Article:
Thousands of Indian students in US affected by online classes rule

Washington: The Trump administration on Monday announced that international students might have to leave the country or risk deportation if their universities moved classes entirely online in the upcoming fall semester.

This means that of the 250,000 Indian students currently enrolled in schools or programs, those in entirely online classes for the fall semester can stay back only if they take alternative steps such as a move to a school that offers “in-person instruction” or choose “appropriate medical leave”.

Students, who had come back to India after the pandemic forced American campuses to shut down, will not be permitted to enter the US if their classes are entirely online. The same applies to new students who were going to join in the fall semester.

Those  enrolled in universities that have announced a hybrid blend of in-person and online classes can remain in the US. However, the university or college will have to “certify” to the US government that “the student is not taking an entirely online course load for the fall 2020 semester.”  This exemption does not apply to F-1 visa students in English language training programs or M-1 visa students doing vocational training.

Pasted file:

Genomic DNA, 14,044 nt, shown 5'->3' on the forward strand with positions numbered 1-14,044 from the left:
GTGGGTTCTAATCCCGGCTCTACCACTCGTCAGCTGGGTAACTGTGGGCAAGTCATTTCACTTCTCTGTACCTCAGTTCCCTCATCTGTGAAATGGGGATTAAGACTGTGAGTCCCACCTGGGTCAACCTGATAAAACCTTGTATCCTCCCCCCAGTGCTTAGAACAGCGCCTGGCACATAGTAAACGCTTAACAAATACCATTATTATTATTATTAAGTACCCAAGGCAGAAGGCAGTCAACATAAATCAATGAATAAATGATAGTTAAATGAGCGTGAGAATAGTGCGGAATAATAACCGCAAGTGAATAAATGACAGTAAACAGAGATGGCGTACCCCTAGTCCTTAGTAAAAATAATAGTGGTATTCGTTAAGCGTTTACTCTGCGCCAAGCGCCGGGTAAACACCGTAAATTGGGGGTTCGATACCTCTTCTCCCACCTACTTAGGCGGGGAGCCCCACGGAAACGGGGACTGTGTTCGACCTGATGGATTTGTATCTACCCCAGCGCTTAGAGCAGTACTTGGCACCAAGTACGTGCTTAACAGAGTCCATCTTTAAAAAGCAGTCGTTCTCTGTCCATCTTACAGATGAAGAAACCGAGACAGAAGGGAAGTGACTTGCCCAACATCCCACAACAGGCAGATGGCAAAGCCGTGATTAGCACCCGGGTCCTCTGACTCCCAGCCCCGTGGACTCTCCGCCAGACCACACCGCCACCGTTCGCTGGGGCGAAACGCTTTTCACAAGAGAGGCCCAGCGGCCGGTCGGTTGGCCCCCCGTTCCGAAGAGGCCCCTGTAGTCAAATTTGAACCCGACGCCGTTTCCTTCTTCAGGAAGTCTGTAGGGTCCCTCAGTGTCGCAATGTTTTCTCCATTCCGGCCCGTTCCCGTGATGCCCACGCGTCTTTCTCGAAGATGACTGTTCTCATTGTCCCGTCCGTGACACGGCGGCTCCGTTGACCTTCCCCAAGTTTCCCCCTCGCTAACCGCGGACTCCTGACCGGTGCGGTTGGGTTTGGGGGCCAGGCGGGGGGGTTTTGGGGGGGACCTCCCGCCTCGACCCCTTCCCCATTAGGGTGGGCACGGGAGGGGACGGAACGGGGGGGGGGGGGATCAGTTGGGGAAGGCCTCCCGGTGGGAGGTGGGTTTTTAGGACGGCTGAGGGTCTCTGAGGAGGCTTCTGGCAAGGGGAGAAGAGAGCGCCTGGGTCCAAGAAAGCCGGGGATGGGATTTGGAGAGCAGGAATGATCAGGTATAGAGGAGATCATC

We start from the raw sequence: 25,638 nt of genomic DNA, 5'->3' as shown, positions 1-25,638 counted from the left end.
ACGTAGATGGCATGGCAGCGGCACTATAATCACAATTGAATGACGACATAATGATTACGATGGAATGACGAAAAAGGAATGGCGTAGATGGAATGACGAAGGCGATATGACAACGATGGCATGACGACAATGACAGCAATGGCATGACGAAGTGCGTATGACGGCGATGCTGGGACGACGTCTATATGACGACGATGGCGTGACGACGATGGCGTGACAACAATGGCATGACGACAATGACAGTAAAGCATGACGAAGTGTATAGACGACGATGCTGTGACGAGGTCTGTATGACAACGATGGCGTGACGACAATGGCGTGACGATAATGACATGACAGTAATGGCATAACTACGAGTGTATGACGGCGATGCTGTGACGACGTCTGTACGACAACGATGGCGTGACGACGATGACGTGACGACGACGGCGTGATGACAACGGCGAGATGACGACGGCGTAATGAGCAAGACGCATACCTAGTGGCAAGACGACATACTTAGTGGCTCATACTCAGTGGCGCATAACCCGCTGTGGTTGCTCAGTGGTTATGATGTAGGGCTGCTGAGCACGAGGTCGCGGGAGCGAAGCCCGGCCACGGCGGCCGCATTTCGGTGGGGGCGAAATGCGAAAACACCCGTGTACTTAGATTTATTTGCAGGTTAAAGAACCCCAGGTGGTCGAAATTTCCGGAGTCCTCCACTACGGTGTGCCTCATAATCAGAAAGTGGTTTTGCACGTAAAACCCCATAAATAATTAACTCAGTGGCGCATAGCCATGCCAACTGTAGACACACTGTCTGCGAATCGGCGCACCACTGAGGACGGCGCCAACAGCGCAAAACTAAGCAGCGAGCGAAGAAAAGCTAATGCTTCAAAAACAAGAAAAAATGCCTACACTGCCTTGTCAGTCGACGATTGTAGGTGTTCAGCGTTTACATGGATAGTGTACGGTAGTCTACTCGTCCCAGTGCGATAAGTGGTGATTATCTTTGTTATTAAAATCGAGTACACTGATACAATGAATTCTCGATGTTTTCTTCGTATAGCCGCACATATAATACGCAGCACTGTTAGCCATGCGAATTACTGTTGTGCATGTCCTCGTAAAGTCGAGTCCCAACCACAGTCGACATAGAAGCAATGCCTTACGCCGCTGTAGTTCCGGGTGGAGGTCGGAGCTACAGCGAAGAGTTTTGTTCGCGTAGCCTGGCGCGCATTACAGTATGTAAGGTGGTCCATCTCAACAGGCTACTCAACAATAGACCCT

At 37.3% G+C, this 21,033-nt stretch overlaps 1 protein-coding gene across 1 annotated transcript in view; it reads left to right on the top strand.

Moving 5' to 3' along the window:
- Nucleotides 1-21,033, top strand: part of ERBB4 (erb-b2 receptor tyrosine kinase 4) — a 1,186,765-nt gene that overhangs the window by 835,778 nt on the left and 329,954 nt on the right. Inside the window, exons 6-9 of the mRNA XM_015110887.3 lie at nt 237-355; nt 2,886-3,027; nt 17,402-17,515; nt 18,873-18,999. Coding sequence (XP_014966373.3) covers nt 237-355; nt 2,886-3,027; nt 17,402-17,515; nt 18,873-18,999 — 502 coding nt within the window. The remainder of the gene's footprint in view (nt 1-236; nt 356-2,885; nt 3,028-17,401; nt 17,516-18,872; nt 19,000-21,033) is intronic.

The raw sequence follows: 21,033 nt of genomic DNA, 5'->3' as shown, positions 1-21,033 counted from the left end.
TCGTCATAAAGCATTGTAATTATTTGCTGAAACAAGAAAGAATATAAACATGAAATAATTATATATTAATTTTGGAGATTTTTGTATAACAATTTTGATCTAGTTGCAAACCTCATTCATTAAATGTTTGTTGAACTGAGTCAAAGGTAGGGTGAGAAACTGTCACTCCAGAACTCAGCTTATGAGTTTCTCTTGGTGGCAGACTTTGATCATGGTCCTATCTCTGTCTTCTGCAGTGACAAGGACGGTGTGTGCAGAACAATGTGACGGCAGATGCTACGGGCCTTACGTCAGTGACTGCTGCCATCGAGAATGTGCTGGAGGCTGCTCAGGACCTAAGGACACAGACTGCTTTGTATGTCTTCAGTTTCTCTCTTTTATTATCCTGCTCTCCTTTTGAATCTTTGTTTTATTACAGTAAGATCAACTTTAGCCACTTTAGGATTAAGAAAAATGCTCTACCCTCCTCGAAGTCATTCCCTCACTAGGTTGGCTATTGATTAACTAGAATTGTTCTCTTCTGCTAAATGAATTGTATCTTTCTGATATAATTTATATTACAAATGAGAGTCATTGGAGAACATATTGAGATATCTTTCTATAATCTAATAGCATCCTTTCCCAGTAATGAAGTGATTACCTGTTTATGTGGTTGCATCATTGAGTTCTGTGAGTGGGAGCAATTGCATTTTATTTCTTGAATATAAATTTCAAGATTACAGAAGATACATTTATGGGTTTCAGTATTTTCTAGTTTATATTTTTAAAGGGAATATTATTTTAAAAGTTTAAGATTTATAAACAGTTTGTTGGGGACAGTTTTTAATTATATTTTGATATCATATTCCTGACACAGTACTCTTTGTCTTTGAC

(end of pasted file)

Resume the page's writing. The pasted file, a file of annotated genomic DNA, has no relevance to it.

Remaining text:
ICE (Immigration and Customs Enforcement) did not explain the reason behind the new directive except that there is “a concordant need to resume the carefully balanced protections implemented by federal regulations” as many universities and colleges are planning to reopen for the fall semester.

Some universities have been already changed their fall semester plans. Harvard Business School has decided against a fully online MBA programme this fall.  Columbia University is parsing the ICE notice and is working closely with the schools on its implications.

Harvard University and MIT are seeking a temporary restraining order to prevent the US from enforcing new visa guidelines. “It appears that it was designed purposefully to place pressure on colleges and universities to open their on-campus classrooms for in-person instruction this fall, without regard to concerns for the health and safety of students, instructors, and others,” Harvard President Lawrence Bacow said in a statement.

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